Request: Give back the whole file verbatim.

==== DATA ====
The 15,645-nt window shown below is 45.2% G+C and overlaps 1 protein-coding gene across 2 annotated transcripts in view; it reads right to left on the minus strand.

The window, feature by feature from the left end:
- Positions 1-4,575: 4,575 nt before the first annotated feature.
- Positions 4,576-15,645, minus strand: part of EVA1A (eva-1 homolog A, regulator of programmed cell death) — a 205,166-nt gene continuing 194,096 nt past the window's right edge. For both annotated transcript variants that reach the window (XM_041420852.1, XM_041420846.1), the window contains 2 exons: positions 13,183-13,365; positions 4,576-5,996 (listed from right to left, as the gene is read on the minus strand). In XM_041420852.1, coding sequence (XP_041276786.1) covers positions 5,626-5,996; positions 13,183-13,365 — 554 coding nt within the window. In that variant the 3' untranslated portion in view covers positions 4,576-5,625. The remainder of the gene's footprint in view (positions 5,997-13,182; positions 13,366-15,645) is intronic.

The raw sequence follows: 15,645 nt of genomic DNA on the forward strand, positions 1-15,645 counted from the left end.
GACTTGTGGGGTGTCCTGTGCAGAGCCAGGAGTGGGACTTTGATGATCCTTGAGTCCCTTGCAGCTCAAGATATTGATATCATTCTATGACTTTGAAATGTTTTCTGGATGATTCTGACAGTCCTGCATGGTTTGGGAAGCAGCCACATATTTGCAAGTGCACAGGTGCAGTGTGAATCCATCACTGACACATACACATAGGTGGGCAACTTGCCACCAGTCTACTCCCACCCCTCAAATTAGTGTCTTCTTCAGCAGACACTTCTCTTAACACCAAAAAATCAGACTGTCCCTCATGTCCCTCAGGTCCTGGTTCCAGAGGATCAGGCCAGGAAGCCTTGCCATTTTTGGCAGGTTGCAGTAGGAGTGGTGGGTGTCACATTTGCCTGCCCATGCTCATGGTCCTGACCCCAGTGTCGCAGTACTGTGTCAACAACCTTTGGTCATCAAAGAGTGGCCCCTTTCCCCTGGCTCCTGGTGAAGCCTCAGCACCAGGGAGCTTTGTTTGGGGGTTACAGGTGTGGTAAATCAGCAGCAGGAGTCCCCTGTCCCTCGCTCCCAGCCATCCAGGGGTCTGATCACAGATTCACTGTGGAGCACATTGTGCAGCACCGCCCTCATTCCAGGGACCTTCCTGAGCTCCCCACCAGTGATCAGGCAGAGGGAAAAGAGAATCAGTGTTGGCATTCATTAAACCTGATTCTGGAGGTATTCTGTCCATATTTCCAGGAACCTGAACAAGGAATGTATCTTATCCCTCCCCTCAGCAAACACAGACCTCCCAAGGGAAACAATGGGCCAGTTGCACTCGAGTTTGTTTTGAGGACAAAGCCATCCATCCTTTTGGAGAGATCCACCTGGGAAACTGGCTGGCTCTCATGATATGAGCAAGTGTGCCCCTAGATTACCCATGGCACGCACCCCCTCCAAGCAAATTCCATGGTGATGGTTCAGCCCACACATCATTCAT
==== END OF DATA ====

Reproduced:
The 15,645-nt window shown below is 45.2% G+C and overlaps 1 protein-coding gene across 2 annotated transcripts in view; it reads right to left on the minus strand.

The window, feature by feature from the left end:
- Positions 1-4,575: 4,575 nt before the first annotated feature.
- Positions 4,576-15,645, minus strand: part of EVA1A (eva-1 homolog A, regulator of programmed cell death) — a 205,166-nt gene continuing 194,096 nt past the window's right edge. For both annotated transcript variants that reach the window (XM_041420852.1, XM_041420846.1), the window contains 2 exons: positions 13,183-13,365; positions 4,576-5,996 (listed from right to left, as the gene is read on the minus strand). In XM_041420852.1, coding sequence (XP_041276786.1) covers positions 5,626-5,996; positions 13,183-13,365 — 554 coding nt within the window. In that variant the 3' untranslated portion in view covers positions 4,576-5,625. The remainder of the gene's footprint in view (positions 5,997-13,182; positions 13,366-15,645) is intronic.

The raw sequence follows: 15,645 nt of genomic DNA on the forward strand, positions 1-15,645 counted from the left end.
GACTTGTGGGGTGTCCTGTGCAGAGCCAGGAGTGGGACTTTGATGATCCTTGAGTCCCTTGCAGCTCAAGATATTGATATCATTCTATGACTTTGAAATGTTTTCTGGATGATTCTGACAGTCCTGCATGGTTTGGGAAGCAGCCACATATTTGCAAGTGCACAGGTGCAGTGTGAATCCATCACTGACACATACACATAGGTGGGCAACTTGCCACCAGTCTACTCCCACCCCTCAAATTAGTGTCTTCTTCAGCAGACACTTCTCTTAACACCAAAAAATCAGACTGTCCCTCATGTCCCTCAGGTCCTGGTTCCAGAGGATCAGGCCAGGAAGCCTTGCCATTTTTGGCAGGTTGCAGTAGGAGTGGTGGGTGTCACATTTGCCTGCCCATGCTCATGGTCCTGACCCCAGTGTCGCAGTACTGTGTCAACAACCTTTGGTCATCAAAGAGTGGCCCCTTTCCCCTGGCTCCTGGTGAAGCCTCAGCACCAGGGAGCTTTGTTTGGGGGTTACAGGTGTGGTAAATCAGCAGCAGGAGTCCCCTGTCCCTCGCTCCCAGCCATCCAGGGGTCTGATCACAGATTCACTGTGGAGCACATTGTGCAGCACCGCCCTCATTCCAGGGACCTTCCTGAGCTCCCCACCAGTGATCAGGCAGAGGGAAAAGAGAATCAGTGTTGGCATTCATTAAACCTGATTCTGGAGGTATTCTGTCCATATTTCCAGGAACCTGAACAAGGAATGTATCTTATCCCTCCCCTCAGCAAACACAGACCTCCCAAGGGAAACAATGGGCCAGTTGCACTCGAGTTTGTTTTGAGGACAAAGCCATCCATCCTTTTGGAGAGATCCACCTGGGAAACTGGCTGGCTCTCATGATATGAGCAAGTGTGCCCCTAGATTACCCATGGCACGCACCCCCTCCAAGCAAATTCCATGGTGATGGTTCAGCCCACACATCATTCAT